Amendment to limit governor’s pardon powers clears Senate

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FRANKFORT, Ky. (KT) --  A proposed constitutional amendment to limit the pardon power of Kentucky governors passed the state Senate on Wednesday.


The measure, sponsored by Sen. Christian McDaniel, R-Taylor Mill, would ban gubernatorial pardons and commutations during the period 30 days before the election to Inauguration Day.


It came in response to former Gov. Matt Bevin pardoning hundreds of people, including convicted rapists, drug offenders, and even a murderer whose family held a fundraiser for Bevin.  But McDaniel said past governors beyond Bevin had taken similar actions.


“The power of pardons allows one person to override the judgement of a police officer, prosecutor, grand jury,” McDaniel said during floor debate, “and in many cases appellate courts and in several of these cases the Supreme Court, and imposed his or her unilateral opinion upon the scales of justice.”


McDaniel noted a governor serves for 1,461 days and can still use the pardon power for 1,401 of those days.  “What this amendment does is to make sure that if a governor believes in a pardon strongly enough, he or she or their party can stand in front of voters to decide the voters’ opinions of those actions.  There will be no more hiding in the darkness during the last minutes of an administration.”


He cited the example of convicted child rapist who was pardoned by Bevin.

“The day he walked free after serving less than 18 months of a 23-year sentence, she said, ‘Well, it figures. They always get away with it.’  I ask you today, is this justice or do the citizens of the commonwealth deserve a chance to vote on a small limitation of the power of one person to decide that murderers, rapists drug dealers can get away with it?”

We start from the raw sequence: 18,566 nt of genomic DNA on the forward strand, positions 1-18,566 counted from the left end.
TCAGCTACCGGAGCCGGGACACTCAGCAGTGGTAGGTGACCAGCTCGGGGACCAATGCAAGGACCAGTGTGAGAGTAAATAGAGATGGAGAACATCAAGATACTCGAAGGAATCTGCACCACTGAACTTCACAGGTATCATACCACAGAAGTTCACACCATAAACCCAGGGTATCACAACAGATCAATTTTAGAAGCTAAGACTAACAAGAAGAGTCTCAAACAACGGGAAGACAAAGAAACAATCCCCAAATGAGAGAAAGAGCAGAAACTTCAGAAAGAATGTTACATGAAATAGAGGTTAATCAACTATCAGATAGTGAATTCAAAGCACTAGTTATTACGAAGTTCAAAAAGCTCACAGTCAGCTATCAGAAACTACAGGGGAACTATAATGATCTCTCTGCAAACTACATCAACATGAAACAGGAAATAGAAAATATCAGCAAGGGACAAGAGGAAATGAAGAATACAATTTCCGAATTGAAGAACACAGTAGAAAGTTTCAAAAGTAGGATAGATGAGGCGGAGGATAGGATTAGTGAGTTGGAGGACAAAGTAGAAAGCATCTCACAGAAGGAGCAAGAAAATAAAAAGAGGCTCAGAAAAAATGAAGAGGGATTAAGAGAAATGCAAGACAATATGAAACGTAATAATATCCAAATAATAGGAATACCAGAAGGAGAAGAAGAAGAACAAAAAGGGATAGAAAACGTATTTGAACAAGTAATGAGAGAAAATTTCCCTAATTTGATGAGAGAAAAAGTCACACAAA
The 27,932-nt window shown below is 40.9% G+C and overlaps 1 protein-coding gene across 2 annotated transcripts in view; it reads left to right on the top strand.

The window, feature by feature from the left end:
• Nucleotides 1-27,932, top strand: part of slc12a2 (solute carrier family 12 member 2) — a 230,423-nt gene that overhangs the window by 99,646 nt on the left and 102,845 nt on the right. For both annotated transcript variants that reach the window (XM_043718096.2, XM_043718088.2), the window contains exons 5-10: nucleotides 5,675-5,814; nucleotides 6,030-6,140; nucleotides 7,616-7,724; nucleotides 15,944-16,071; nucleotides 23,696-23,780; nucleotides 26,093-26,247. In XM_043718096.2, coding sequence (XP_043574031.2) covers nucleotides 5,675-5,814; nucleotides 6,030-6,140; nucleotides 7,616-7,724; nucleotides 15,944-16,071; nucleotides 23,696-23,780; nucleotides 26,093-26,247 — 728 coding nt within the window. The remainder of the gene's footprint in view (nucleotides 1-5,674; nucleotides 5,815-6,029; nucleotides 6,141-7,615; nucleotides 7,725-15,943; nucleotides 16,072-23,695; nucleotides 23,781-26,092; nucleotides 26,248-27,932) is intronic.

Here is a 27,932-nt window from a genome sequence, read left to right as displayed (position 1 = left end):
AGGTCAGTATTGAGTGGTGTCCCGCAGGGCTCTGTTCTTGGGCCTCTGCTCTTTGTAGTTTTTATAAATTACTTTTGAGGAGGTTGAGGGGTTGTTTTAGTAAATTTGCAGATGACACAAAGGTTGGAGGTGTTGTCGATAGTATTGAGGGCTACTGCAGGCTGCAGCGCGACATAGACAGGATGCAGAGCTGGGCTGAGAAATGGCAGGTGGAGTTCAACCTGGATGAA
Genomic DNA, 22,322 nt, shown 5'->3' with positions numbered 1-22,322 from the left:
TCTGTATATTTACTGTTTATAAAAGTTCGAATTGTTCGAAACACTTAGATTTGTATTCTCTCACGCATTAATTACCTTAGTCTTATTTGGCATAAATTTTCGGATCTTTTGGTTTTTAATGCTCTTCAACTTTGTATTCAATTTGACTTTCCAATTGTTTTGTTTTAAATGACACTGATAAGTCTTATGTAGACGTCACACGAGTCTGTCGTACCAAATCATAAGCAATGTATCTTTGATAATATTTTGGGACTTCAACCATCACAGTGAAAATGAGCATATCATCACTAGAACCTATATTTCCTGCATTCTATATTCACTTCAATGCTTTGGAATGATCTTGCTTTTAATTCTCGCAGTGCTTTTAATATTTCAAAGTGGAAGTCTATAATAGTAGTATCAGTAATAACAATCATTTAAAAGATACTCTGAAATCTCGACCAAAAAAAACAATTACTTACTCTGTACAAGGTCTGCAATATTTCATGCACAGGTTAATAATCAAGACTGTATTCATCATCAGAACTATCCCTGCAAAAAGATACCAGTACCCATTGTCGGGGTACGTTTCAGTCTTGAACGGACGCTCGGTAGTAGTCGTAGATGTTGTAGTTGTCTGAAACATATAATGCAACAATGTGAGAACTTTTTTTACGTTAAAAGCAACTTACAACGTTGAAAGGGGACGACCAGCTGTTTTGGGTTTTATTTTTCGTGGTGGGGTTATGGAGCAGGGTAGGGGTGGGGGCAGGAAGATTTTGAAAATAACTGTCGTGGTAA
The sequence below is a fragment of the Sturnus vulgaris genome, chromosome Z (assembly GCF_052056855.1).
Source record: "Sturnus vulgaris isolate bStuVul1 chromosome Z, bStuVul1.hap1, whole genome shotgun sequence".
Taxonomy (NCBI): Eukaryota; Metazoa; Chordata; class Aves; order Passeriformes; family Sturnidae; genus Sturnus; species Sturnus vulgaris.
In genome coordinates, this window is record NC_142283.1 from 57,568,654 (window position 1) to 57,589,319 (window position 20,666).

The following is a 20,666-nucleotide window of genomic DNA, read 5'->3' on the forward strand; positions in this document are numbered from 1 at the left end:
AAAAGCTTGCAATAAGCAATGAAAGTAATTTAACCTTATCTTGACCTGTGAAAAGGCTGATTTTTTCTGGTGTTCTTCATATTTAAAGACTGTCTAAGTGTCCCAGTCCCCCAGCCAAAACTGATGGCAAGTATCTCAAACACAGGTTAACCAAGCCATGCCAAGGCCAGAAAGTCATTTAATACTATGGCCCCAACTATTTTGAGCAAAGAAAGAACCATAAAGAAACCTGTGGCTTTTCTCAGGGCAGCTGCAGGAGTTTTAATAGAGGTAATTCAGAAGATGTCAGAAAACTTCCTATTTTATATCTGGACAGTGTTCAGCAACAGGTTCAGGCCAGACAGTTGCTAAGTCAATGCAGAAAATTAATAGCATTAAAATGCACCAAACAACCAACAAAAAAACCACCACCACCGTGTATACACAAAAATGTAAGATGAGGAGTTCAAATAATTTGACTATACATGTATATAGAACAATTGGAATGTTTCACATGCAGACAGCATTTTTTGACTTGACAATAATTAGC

A proposed amendment by Senate Minority Leader Morgan McGarvey, D-Louisville, to allow the release of a death row inmate who was cleared by exculpatory evidence during that time period failed on a voice vote.


The measure passed 33-4 and now heads to the House.


No more than four constitutional amendments can be on the November ballot, normally two that originated in the House and two that originate in the Senate. The Senate approved two this week this week alone, Marsy’s Law and the pardon measure.


Senate President Robert Stivers, R-Manchester, explained how it is decided which four will appear. 

“We’re going to send ours down to the House and let them review them.  They’re going to send theirs to us.  We’ll sit down later in the session and pick which four go to the ballot.” 

He added: “To keep the process open and keep all doors and avenues available to us, we’re going to put them all in each other’s chamber and as the process goes through determine which four, if we determine we want to do four, we will send to the Secretary of State to be placed on the ballot.”

Stivers says that includes discussions with House leadership on choosing the four that voters will be able to consider.

      

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